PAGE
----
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June 1, 1987 | Associated Press
Smoke from a compressor fire filled the studios of WSLS-TV two minutes before the 6 p.m. news, but anchorwoman Laurie Penco stayed on the air reading the day's events. "I couldn't really see the TelePrompTer," Penco said today of Sunday's fire. "We ought to put a fog light on it." Firefighters tried to get the smoke out of the studio with a noisy fan. "They brought a huge fan in and it was really loud," Penco said. "He tried to turn it on, but I made him turn it off."
September 6, 2008 | Julian E. Barnes, Times Staff Writer
A teleprompter error at the Republican National Convention, not the ad-libbing of a former prisoner of war, led to the identification of two Navy SEALs in violation of military rules, a GOP official said Friday. At the convention on Tuesday, delegates watched a moving video tribute to Medal of Honor winner and fallen SEAL Michael A. Monsoor of Garden Grove. Afterward, Orson Swindle, a retired Marine officer who shared a North Vietnamese prison cell with Republican presidential nominee John McCain, asked two members of Monsoor's SEAL Team 3 to stand, naming them.
August 29, 1986 | BILL CHRISTINE, Times Staff Writer
No matter what Flying Pidgeon does in Sunday's Budweiser-Arlington Million, trainer Luis Olivares has had a good stay in this Chicago suburb. The 14 jockeys who will ride in the sixth edition of the Million will likely be talking about saving ground with their mounts. Olivares has saved a life. A few days before Arlington Park opened its two-week season Aug.
May 5, 2011 | By James Oliphant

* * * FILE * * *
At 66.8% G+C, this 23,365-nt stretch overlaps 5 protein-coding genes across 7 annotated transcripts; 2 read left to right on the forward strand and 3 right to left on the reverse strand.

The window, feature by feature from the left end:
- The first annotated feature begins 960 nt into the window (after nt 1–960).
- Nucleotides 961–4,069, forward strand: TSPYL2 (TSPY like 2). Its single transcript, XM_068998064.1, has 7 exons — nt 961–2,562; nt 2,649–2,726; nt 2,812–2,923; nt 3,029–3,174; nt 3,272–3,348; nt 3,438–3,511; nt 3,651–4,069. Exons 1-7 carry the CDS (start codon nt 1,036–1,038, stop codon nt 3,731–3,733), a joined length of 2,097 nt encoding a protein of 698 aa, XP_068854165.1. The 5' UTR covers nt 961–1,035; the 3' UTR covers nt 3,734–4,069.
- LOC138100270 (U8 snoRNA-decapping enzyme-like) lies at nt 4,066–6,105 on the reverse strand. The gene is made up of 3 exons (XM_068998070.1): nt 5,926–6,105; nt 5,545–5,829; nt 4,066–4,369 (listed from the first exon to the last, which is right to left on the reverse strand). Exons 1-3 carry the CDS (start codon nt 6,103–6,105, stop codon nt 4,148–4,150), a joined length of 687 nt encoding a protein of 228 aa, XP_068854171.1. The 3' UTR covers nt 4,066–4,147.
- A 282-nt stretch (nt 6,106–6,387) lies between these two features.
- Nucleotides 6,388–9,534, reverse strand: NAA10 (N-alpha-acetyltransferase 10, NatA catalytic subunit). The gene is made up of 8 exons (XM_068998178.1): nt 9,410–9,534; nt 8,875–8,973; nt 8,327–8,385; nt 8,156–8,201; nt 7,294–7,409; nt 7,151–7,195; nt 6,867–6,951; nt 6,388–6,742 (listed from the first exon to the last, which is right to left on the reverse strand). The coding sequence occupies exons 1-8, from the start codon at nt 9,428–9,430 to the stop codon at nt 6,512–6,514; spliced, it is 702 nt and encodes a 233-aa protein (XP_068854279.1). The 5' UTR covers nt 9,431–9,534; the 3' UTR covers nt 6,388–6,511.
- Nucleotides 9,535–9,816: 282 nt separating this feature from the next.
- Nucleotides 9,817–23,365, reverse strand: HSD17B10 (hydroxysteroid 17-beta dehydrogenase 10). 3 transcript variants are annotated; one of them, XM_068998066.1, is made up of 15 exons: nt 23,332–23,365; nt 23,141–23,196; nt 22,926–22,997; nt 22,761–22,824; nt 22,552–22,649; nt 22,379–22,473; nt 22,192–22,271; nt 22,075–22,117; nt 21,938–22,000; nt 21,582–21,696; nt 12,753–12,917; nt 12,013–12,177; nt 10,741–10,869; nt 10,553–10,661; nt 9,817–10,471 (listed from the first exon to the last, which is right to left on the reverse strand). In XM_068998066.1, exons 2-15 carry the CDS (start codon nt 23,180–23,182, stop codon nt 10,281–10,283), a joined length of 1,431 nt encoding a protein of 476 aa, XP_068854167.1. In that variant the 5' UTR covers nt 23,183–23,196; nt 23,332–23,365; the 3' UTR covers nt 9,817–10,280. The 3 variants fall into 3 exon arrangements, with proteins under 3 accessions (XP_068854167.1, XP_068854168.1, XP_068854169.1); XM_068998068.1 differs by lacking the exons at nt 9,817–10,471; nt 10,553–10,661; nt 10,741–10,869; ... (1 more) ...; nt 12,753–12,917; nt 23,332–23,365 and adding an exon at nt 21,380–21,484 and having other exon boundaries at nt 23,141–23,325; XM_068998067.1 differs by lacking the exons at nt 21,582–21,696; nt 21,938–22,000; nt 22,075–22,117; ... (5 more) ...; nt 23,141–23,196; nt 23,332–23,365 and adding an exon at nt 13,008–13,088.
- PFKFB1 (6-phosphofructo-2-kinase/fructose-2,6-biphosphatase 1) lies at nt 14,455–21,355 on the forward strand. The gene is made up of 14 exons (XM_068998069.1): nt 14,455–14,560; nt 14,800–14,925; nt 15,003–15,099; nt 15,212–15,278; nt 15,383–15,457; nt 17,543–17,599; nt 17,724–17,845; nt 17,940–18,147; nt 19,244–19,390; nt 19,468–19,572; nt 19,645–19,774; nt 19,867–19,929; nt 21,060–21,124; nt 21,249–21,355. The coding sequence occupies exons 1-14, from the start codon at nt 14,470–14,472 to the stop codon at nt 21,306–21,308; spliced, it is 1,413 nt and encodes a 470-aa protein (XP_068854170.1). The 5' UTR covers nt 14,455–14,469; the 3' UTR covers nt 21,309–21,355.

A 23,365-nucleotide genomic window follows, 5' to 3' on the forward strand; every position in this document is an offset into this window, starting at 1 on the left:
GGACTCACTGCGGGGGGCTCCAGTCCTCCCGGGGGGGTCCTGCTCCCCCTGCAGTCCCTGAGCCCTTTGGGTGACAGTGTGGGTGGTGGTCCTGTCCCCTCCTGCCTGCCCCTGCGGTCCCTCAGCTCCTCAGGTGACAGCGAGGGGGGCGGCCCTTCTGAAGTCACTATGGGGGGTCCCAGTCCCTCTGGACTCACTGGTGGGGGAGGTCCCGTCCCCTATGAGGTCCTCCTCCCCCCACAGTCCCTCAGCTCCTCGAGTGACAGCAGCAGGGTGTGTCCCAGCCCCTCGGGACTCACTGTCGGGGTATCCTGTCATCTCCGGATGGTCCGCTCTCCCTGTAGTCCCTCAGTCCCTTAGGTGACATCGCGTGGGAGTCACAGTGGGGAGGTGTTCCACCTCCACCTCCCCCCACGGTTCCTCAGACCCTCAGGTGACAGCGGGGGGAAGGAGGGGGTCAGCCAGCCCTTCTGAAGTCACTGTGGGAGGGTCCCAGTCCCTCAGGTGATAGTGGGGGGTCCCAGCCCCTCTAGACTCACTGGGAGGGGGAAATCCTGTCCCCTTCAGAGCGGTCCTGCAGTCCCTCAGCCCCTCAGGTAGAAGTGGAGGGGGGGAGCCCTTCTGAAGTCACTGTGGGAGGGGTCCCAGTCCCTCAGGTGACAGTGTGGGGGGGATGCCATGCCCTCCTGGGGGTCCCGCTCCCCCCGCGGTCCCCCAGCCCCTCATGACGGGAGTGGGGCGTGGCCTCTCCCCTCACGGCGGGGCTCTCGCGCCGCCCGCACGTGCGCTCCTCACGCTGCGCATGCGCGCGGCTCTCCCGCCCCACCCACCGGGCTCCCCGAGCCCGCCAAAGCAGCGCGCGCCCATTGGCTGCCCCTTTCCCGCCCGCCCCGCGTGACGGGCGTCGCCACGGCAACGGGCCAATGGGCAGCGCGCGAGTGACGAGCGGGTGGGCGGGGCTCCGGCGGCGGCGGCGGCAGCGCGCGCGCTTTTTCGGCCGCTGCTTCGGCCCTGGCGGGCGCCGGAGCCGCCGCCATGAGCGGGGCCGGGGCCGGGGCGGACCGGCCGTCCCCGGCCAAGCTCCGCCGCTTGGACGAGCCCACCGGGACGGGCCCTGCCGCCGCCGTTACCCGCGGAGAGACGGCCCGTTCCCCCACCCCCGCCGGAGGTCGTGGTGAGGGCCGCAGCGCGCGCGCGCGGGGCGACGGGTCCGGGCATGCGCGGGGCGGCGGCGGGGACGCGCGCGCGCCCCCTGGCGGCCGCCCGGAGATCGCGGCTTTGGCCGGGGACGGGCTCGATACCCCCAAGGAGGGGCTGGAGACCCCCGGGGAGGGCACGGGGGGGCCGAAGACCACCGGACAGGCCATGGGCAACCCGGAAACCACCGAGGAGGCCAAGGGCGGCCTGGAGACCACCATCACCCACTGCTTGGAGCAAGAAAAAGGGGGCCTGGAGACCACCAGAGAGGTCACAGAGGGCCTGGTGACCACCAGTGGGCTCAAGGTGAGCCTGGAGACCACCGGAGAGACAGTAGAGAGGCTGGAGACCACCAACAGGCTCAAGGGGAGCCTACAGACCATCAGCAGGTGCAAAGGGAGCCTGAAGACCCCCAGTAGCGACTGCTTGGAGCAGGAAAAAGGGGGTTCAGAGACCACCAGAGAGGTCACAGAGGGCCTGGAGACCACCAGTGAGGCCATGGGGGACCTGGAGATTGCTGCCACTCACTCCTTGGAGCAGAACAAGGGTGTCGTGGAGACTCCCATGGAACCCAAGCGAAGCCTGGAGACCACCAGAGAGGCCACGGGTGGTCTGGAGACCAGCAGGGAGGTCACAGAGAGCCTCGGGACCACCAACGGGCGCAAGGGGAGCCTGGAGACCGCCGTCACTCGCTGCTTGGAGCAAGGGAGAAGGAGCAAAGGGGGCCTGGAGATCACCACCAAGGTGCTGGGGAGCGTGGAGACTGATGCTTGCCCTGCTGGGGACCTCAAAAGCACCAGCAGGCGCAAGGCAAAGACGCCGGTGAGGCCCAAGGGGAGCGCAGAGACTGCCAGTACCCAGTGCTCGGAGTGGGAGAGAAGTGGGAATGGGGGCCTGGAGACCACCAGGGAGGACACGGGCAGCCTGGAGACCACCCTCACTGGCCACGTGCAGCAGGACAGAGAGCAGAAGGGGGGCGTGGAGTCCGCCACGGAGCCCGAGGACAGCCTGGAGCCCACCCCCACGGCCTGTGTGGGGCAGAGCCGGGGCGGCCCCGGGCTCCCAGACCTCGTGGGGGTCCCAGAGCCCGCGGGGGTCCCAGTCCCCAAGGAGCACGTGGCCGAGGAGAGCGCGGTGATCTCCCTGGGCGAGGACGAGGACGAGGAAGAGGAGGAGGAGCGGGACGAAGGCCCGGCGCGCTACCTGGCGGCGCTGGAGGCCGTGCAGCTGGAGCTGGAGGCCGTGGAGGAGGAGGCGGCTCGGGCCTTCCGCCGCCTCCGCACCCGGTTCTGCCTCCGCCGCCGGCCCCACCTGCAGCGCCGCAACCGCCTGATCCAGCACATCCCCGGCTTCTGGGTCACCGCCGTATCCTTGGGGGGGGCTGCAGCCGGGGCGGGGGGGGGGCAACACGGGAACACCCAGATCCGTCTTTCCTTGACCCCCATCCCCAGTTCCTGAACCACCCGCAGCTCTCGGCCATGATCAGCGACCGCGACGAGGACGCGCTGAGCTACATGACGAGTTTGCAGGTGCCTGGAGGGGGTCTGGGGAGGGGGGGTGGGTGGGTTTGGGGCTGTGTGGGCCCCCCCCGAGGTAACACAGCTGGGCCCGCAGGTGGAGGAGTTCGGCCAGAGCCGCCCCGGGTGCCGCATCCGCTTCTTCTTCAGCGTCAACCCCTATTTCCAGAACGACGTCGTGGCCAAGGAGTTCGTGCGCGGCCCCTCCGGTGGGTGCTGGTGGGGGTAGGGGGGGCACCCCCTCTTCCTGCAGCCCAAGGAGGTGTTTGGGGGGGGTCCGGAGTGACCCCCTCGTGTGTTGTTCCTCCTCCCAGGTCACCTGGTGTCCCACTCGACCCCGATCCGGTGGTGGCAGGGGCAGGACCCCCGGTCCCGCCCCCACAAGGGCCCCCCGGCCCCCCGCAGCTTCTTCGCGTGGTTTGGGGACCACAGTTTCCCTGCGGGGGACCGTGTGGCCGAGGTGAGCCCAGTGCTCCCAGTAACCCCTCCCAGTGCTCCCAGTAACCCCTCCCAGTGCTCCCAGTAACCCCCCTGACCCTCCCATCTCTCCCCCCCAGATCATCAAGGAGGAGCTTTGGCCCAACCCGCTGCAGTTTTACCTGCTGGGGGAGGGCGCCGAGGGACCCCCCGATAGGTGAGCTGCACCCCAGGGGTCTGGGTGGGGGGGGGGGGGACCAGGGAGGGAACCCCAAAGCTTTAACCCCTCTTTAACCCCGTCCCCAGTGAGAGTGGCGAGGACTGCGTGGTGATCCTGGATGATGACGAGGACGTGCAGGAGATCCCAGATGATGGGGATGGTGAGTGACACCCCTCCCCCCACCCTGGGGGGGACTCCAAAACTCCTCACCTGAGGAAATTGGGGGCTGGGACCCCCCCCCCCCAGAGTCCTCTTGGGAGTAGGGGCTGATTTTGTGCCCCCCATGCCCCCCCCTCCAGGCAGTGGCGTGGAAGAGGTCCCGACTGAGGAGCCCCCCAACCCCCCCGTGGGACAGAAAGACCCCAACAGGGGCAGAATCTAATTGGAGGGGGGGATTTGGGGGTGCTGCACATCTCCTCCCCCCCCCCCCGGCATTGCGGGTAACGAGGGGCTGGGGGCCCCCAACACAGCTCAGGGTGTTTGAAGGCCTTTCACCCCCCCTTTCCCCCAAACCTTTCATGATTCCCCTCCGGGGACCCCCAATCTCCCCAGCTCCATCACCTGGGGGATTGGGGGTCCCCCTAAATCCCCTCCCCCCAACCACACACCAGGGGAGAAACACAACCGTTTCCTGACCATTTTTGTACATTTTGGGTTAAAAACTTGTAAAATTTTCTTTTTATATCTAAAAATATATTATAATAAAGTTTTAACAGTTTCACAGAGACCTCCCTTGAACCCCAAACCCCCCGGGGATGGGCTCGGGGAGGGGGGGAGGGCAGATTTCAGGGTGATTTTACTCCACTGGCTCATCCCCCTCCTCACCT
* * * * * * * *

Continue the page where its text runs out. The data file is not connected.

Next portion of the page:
The image of President Obama, standing in the White House East Room Sunday evening, solemnly declaring that America’s public enemy number one, Osama bin Laden, was dead, was published in newspapers all over the world. But what if that photo wasn’t real? A provocative post on the website of the Poynter Institute, which provides training for journalists, details how the president recreated the first 30 seconds of his televised address, including his approach to the podium, to the nation for the still photographers present after the speech was concluded.
January 6, 2014 | By Oliver Gettell
Michael Bay is known for his big, loud action spectacles, but an appearance at CES 2014 in Las Vegas on Monday afternoon found the "Transformers" director awkwardly, uncomfortably quiet. While participating in a Samsung news conference to hype the company's new curved UHD TVs at the Consumer Electronics Show, Bay was rattled by a teleprompter glitch, then flubbed his lines and walked off stage. Bay was initially brought up with "Transformers" footage playing and said, "My job as a director is I get to dream for a living.
May 25, 2002 | By Times Staff Writers
For generations of local news viewers, Jerry Dunphy was the familiar and authoritative newsman who began each newscast with a warm smile and his trademark greeting, "From the desert to the sea to all of Southern California." But for numerous colleagues who worked with him during the last four decades in his stints at various stations, Dunphy was a dedicated newsman secure in his standing as the elder statesman of local TV news.
February 12, 2006
RE "When He's 64," Feb. 5: As a fellow baby boomer, I appreciate Paul McCartney's great example of living his life well. I admire how he deals with success, but I also admire how he deals with far more difficult things, including the loss of his wife Linda and his dear friends George and John. The death of John Lennon was particularly difficult, coming in a shocking moment of madness, and left McCartney struggling with the complicated legacy of a friend he loved dearly who was also an inspiring and combative rival.
March 20, 2009
Re "Obama hears state's anxiety," March 19 On Wednesday, the new commander in chief made his first presidential visit to Orange County. Given that the county is at the heart of the nation's housing crisis, it made perfect sense for him to come here. I believe that there is another reason Orange County is on President Obama's radar. Clearly, things are changing here -- and not to the GOP's liking. Newsweek reported recently that "in November, the place that fancies itself 'the reddest county in America' gave the Democratic nominee for president nearly 48% of the vote."
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